Smart Computational Imaging (SCI) Lab

Phase aberration in digital holograhic microscopy

Conventional optical holography

Digital holographic recording and reconstruction


Holography, formed from the Greek words Holo (whole), and graphe (write), is a method of recording both the intensity and phase information of a wave-field. The digital revolution has seen the photochemical processing of conventional holography replaced with CCD arrays and high-speed numerical computation giving rise to digital holography, from which digital holographic microscopy (DHM) is derived. In digital holography the recorded hologram is subsequently reconstructed computationally by using numerical algorithms to provide direct access to both the amplitude and phase information of the object. We are working on developing novel digital holographic microscopic systems as well as efficient numerical methods to enhance phase accuray, improve spatial resolution and compensate optical abberations



Holography, invented in 1947 by the Hungarian physicist Dennis Gabor, is a two-step imaging technique comprises the successful combination of interferences and diffraction. The interferences encode the amplitude and the phase information of the object wave simultaneously and the diffraction acts as a decoder which reconstructs a wave which seems to be formed from the previously illuminated object. As the etymology of the word ‘holography' suggests, a hologram contains all the necessary information of the object, holography has been widely applied in optical metrology since not only the intensity but also the optical phase and therefore the depth and contours of the object can be recovered. However, the cumbersome procedures and stringent requirements on equipment in traditional holography such as the use of photographic plates for recording, wet chemical treatment, and physically illuminating, significantly restricted its practical applications.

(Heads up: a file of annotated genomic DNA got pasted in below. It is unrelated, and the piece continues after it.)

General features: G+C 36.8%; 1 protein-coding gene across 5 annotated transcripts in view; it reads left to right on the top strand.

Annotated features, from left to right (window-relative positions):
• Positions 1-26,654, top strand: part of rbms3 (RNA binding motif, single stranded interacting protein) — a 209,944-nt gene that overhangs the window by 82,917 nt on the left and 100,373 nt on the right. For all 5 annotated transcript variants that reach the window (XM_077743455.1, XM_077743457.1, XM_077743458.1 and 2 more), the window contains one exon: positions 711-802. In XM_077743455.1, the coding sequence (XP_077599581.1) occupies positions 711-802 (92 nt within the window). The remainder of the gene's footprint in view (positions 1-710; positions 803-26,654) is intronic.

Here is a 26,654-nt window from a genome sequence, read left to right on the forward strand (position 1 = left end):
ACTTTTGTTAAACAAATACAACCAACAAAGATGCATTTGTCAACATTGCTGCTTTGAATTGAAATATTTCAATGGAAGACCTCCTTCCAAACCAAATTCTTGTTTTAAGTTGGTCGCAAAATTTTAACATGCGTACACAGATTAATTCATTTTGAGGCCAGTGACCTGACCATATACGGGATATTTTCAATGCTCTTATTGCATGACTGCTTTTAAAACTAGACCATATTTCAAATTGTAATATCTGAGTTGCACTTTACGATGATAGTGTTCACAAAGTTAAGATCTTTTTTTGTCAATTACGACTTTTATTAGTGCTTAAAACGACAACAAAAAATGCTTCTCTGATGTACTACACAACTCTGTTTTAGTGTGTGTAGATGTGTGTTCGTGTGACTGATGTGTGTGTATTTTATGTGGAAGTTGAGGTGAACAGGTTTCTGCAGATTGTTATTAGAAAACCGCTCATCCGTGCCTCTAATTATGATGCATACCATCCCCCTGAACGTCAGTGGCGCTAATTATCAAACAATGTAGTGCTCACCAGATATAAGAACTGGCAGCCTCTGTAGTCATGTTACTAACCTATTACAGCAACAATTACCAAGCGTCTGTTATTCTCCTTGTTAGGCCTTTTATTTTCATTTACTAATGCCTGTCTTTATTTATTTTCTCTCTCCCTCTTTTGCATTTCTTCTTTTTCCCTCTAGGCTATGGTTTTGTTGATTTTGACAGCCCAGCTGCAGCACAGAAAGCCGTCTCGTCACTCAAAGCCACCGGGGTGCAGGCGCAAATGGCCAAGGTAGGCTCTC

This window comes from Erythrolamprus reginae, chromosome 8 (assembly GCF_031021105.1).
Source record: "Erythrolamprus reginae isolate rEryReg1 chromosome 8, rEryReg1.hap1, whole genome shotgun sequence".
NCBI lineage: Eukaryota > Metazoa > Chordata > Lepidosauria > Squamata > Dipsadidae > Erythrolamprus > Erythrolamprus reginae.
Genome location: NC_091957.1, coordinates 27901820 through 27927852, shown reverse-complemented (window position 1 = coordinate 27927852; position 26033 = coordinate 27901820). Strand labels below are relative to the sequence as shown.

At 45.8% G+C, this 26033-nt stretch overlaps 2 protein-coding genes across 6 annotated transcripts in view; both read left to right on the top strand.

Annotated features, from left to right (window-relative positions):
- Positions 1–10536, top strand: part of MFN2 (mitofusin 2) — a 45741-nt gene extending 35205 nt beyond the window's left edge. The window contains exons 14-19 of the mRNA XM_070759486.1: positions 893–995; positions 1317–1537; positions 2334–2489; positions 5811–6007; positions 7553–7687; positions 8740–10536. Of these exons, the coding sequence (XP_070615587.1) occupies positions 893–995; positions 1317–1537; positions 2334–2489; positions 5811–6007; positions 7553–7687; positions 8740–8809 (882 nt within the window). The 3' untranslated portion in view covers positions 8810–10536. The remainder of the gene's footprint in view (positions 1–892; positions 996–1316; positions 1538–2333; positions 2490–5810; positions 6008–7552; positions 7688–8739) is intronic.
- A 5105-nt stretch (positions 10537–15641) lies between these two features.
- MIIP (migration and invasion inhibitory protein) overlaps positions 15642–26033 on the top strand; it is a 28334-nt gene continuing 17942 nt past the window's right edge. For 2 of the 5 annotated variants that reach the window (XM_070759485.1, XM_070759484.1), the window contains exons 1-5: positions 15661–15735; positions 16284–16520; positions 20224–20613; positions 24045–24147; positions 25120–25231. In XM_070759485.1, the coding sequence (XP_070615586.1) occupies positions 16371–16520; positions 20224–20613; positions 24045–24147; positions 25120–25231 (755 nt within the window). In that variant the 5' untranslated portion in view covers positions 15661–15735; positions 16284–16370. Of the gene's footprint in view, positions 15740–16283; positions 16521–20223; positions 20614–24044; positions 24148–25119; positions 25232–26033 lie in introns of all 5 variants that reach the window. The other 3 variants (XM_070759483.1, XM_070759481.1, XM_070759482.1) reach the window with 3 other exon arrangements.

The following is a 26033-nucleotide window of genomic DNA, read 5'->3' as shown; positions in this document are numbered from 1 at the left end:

The idea of “digital holography” that to replace the analogue recording/decoding of the object with a digital recording/decoding process simulating a diffraction from the recorded image now has become a reality . In comparison with traditional holography, the main advantages of digital holography is that the hologram can be directly recorded by a digital imaging device, making chemical processing unnecessary. Besides, the intensity as well as phase information of a holographically stored wavefront can be retrieved directly and quantitatively through the numerical reconstruction process realized by a computer. Generally, the DH technique can be divided into two parts: digital recording and numerical reconstruction. In the digital recording process, a “digital hologram” of the object is recorded using different optical configurations onto a CCD or other digital recording devices while during the numerical reconstruction process, the phase and amplitude information of the object is carried out by the digital simulation of wave diffraction in the “digital hologram”. The capability of while field information storage in a hologram and the use of computer technology for fast data processing offer more flexibility in experimental configuration and significantly increase the speed of the experimental process, opening up a lot of possibilities to develop digital holography as a novel metrological tool.


Compact Digital Holoscope (CDH)


Common Path Digital Holoscope (CPDH)


Michelson-structure Digital Holoscope


TureImage: associated software

Digital Holoscopes (collaborate with NTU and NP )